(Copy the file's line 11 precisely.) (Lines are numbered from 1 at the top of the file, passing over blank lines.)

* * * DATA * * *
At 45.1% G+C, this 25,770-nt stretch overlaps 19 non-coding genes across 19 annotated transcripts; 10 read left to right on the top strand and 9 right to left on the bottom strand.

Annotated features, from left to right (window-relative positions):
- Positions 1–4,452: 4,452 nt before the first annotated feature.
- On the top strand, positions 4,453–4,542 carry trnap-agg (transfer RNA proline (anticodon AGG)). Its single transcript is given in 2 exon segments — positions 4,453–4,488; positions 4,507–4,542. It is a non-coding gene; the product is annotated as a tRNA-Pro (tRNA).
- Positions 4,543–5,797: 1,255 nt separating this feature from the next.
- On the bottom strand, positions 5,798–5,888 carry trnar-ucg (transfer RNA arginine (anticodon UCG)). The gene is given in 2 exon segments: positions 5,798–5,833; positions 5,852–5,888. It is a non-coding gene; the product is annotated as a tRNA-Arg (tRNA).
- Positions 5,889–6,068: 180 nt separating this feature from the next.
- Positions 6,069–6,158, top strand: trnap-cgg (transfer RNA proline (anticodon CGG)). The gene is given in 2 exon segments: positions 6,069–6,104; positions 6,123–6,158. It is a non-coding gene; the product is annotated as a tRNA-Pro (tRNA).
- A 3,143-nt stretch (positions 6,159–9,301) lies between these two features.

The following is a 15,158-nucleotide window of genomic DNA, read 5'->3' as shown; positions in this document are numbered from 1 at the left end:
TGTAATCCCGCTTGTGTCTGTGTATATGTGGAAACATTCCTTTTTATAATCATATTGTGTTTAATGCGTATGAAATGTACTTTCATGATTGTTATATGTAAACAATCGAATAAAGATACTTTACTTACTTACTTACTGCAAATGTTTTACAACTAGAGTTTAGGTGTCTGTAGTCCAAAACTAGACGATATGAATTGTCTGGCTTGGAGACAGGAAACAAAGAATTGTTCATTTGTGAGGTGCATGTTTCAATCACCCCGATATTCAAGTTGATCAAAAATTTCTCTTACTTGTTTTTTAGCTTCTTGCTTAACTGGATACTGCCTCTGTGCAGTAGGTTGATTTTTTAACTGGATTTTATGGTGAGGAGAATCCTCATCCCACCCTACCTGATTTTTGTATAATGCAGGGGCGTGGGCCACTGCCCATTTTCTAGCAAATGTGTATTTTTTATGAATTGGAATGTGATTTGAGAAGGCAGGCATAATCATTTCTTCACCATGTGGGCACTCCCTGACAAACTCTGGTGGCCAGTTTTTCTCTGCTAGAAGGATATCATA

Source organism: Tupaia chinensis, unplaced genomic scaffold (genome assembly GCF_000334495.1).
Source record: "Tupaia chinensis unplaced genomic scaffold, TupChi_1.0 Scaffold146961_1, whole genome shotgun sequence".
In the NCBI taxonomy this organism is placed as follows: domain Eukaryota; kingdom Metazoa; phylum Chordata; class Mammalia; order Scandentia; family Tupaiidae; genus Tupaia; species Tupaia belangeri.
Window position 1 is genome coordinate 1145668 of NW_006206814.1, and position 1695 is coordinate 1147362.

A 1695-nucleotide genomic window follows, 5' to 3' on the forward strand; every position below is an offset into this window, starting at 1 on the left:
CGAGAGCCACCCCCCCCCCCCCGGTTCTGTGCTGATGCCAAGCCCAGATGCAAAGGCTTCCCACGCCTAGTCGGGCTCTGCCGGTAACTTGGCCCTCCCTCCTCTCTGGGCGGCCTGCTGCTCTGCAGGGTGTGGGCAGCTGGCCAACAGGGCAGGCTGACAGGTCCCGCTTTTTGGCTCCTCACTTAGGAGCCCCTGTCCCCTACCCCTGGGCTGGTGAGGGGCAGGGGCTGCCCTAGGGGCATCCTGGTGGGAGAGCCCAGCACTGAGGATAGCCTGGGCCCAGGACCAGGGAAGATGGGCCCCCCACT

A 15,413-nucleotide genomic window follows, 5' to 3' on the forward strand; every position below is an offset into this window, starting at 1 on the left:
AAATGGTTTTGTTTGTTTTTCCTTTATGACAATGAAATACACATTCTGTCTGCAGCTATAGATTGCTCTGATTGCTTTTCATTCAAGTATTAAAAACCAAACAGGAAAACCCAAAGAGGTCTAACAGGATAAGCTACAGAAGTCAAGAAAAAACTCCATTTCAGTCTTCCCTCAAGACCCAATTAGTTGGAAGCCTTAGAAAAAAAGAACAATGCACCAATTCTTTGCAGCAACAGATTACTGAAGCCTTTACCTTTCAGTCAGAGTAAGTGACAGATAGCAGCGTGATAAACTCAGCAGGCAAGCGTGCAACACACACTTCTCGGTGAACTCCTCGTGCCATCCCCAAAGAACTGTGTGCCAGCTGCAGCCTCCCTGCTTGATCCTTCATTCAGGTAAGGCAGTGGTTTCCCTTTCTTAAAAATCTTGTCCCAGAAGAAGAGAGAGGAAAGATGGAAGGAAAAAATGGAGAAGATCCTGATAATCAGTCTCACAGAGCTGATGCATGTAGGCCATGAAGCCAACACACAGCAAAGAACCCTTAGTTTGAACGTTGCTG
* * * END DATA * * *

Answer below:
TGTAATCCCGCTTGTGTCTGTGTATATGTGGAAACATTCCTTTTTATAATCATATTGTGTTTAATGCGTATGAAATGTACTTTCATGATTGTTATATGTAAACAATCGAATAAAGATACTTTACTTACTTACTTACTGCAAATGTTTTACAACTAGAGTTTAGGTGTCTGTAGTCCAAAACTAGACGATATGAATTGTCTGGCTTGGAGACAGGAAACAAAGAATTGTTCATTTGTGAGGTGCATGTTTCAATCACCCCGATATTCAAGTTGATCAAAAATTTCTCTTACTTGTTTTTTAGCTTCTTGCTTAACTGGATACTGCCTCTGTGCAGTAGGTTGATTTTTTAACTGGATTTTATGGTGAGGAGAATCCTCATCCCACCCTACCTGATTTTTGTATAATGCAGGGGCGTGGGCCACTGCCCATTTTCTAGCAAATGTGTATTTTTTATGAATTGGAATGTGATTTGAGAAGGCAGGCATAATCATTTCTTCACCATGTGGGCACTCCCTGACAAACTCTGGTGGCCAGTTTTTCTCTGCTAGAAGGATATCATA